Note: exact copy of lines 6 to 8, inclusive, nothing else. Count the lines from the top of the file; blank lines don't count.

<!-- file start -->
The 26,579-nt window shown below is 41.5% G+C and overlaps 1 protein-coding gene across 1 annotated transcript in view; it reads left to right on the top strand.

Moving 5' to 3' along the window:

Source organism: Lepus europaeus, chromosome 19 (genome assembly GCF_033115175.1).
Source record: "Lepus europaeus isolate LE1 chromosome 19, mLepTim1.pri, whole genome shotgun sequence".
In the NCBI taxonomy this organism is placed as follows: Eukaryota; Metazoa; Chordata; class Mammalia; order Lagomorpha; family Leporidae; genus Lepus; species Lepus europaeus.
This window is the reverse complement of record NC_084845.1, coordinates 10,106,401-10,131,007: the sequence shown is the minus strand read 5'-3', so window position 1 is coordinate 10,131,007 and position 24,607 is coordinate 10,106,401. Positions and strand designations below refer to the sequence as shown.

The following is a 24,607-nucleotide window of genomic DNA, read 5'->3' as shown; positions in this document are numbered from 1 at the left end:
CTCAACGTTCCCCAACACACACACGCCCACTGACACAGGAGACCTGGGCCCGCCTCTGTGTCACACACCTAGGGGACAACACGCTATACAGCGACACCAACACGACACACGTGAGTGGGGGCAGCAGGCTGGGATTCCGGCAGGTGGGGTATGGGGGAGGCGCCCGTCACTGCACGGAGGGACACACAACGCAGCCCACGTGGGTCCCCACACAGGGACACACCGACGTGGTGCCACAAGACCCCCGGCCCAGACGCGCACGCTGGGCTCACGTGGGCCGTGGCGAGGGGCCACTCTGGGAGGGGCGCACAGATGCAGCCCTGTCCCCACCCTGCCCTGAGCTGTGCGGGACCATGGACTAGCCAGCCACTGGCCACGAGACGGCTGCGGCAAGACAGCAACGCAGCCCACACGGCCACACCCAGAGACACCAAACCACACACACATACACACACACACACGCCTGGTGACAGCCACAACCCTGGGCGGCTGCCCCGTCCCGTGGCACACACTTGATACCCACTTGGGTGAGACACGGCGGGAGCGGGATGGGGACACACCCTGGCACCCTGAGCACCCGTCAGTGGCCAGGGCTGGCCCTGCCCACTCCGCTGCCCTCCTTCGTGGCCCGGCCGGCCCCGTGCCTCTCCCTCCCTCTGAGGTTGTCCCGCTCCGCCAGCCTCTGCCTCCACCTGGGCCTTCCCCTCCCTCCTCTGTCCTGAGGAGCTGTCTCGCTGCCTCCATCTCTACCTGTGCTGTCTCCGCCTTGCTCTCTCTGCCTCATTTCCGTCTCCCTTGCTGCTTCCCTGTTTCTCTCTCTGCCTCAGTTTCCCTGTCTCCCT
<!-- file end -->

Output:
This window is the reverse complement of record NC_084845.1, coordinates 10,106,401-10,131,007: the sequence shown is the minus strand read 5'-3', so window position 1 is coordinate 10,131,007 and position 24,607 is coordinate 10,106,401. Positions and strand designations below refer to the sequence as shown.

The following is a 24,607-nucleotide window of genomic DNA, read 5'->3' as shown; positions in this document are numbered from 1 at the left end:
CTCAACGTTCCCCAACACACACACGCCCACTGACACAGGAGACCTGGGCCCGCCTCTGTGTCACACACCTAGGGGACAACACGCTATACAGCGACACCAACACGACACACGTGAGTGGGGGCAGCAGGCTGGGATTCCGGCAGGTGGGGTATGGGGGAGGCGCCCGTCACTGCACGGAGGGACACACAACGCAGCCCACGTGGGTCCCCACACAGGGACACACCGACGTGGTGCCACAAGACCCCCGGCCCAGACGCGCACGCTGGGCTCACGTGGGCCGTGGCGAGGGGCCACTCTGGGAGGGGCGCACAGATGCAGCCCTGTCCCCACCCTGCCCTGAGCTGTGCGGGACCATGGACTAGCCAGCCACTGGCCACGAGACGGCTGCGGCAAGACAGCAACGCAGCCCACACGGCCACACCCAGAGACACCAAACCACACACACATACACACACACACACGCCTGGTGACAGCCACAACCCTGGGCGGCTGCCCCGTCCCGTGGCACACACTTGATACCCACTTGGGTGAGACACGGCGGGAGCGGGATGGGGACACACCCTGGCACCCTGAGCACCCGTCAGTGGCCAGGGCTGGCCCTGCCCACTCCGCTGCCCTCCTTCGTGGCCCGGCCGGCCCCGTGCCTCTCCCTCCCTCTGAGGTTGTCCCGCTCCGCCAGCCTCTGCCTCCACCTGGGCCTTCCCCTCCCTCCTCTGTCCTGAGGAGCTGTCTCGCTGCCTCCATCTCTACCTGTGCTGTCTCCGCCTTGCTCTCTCTGCCTCATTTCCGTCTCCCTTGCTGCTTCCCTGTTTCTCTCTCTGCCTCAGTTTCCCTGTCTCCCT